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Using three dimensional point clouds from both simulated and real datasets from close and terrestrial laser scanners, the rotational and translational convergence regions of Geometric Primitive Iterative Closest Points (GP-ICP) are empirically evaluated. The results demonstrate the GP-ICP has a larger rotational convergence region than the existing methods, e.g., the Iterative Closest Point (ICP).
Convergence regionregistrationterrestrial laser scanners, point cloudsIntroduction
Laser scanners provide a three-dimensional (3D) sampled representation of the surfaces of objects with high spatial resolution and have been gained popularity in terrestrial and airborne applications such as 3D-reconstruction of terrain [17], tree height estimation [36] and building segmentation [27]. Those datasets are generally called 3D point clouds. Since laser scanners have a limited field of view, it is necessary to collect data from several locations in order to obtain a completed representation of an object. These data must be transformed into a common coordinate system for further analysis. This procedure is called the registration of point clouds. A method for the automated registration of two point clouds is summarised as follows:
Finding correct correspondence from either selected point-to-point or point-to-surface pairs.
Adjustment algorithms for estimating the relative transformation parameters between point clouds using point- or plane-based methods, e.g. Umeyama [38], Horn [24], Haralick et al. [20] and so on.
A considerable amount of work on the automated registration of 3D point clouds has been conducted over the last few decades by researchers from different fields such as photogrammetry, computer vision and artificial intelligence. One can find reviews on existing registration methods from e.g. Haralick et al. [20], Rusinkiewicz and Levoy [32], Campbell and Flynn [9], Rodrigues et al. [31] and Gruen and Akca [19]. Existing automated registration methods, e.g. the Iterative Closest Point (ICP) method and its variants [7, 10], work well if good a priori alignment is provided. Chen and Medioni's [10] method is popular since its results are much precise than that of the ICP [32]. In order to minimise the search space for correspondence between two point clouds and to increase the accuracy in the selection of the corresponding points, several researchers have used geometric features, e.g. Higuchi et al. [21], Chua and Jarvis [11], Johnson and Hebert [25], Rabbani et al. [30], Brenner et al. [8] and Barnea and Filin [6]. Higuchi et al. [21] proposes a spherical map of curvature with mesh, the Spherical Attribute Images (SAI), which is similar to the Extended Gaussian Images [14, 23]. Two SAIs from two point clouds are registered to estimate the rotation angles between range imageries. Johnson and Hebert [25] use a 2D histogram of local distance and angles to neighbourhood points to recover the correspondence. Sharp et al. [34] proposes to use either spherical harmonics or the second order momentum to minimise the error to find the correspondence of 3D range camera datasets.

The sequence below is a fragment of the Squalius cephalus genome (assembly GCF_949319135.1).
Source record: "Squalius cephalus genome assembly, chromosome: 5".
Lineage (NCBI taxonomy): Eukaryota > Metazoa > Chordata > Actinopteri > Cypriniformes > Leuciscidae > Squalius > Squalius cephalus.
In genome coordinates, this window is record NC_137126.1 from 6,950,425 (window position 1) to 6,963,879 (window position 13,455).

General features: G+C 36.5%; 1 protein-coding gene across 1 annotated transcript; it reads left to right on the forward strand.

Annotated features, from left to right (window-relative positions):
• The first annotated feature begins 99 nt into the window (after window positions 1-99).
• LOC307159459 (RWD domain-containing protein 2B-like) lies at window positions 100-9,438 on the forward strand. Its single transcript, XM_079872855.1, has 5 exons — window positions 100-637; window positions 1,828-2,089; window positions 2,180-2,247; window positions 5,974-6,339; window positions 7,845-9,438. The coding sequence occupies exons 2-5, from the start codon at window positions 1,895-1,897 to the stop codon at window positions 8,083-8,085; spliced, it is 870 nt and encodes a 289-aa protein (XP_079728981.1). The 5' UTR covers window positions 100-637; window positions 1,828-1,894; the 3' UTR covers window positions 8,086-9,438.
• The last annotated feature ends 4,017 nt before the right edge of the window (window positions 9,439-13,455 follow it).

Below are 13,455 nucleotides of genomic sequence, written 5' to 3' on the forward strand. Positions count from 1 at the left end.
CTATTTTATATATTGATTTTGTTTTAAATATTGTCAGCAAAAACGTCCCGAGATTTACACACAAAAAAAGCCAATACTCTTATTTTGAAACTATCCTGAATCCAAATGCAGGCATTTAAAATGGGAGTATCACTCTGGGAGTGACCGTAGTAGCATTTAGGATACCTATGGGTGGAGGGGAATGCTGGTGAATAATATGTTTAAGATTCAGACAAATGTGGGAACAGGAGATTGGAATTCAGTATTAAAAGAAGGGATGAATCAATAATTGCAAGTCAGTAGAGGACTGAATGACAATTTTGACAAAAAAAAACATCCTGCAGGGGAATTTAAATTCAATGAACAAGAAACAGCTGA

Convergence region of a registration method is defined as the size of a basin within which the registration method can find a solution close to the truth [16, 31-32]. Since the relative transformation parameters are estimated by a registration method, the convergence basin is expressed in the transformation parameter space, i.e. three rotational and three translational parameters. It is difficult to determine the convergence of a registration algorithm since it depends on both initial rotation and translation parameters. To obtain ±50 rotational convergence region around an axis in one situation does not guarantee that the same or a larger rotational convergence region will be achieved in other situations. The convergence region of Chen and Medioni's [10] method is known to be much smaller than that of the ICP. From the author's experience with their method for terrestrial laser scanner datasets, Chen and Medioni's [10] method needs about a millimeter translational error and approximately a degree of rotational error to successfully find a solution. Bae [1] and Bae and Lichti [3] proposed a pair-wise and feature-based registration method for three-dimensional point clouds named Geometric Primitive Iterative Closest Points (GP-ICP). It utilises the estimated local surface normal vectors and curvatures for geometric attributes to select the possible corresponding points. In terms of the sampling strategy of the GP-ICP, high curvature points are only used in the early iteration and gradually more points are included in the selection pool for correspondence.
Although these feature-based ICP methods [11, 14, 21, 25, 34] increase the accuracy in selecting corresponding points and the efficiency of the algorithm, a registration method with large convergence region is still to be developed [29, 31]. In this paper, an automated registration method, the GP-ICP, is introduced. Secondly, the rotation and translational convergence region of the GP-ICP are empirically investigated with simulated and real 3D point clouds from both close-range and terrestrial laser scanners.
The remaining sections of this paper are orgarnised as follows: In Section 2, the GP-ICP will be introduced and briefly discussed. In Section 3, experiments with both simulated data and close and terrestrial laser scanner datasets will be discussed.
Automated registration method for 3D point clouds
Geometric primitives, such as surface normal vector, curvature, and the change of curvature and so on, may provide additional and useful information to recover the correspondence of two point clouds. A method to find the correspondence of two point clouds using geometric primitives and a local search algorithm, named Geometric Primitive ICP (GP-ICP), is proposed. Since this paper aims to present the evaluation results of the convergence region of the GP-ICP, the precision and accuracy of the relative transformation between point clouds are treated in the paper. One can find an advanced version of GP-ICP in Bae [7], in which an outlier method using a positional uncertainty model of laser scanners [1, 4] was implemented in order to the precise estimation of the relative transformation parameters between the point clouds.
Metrics for finding correspondence between two point clouds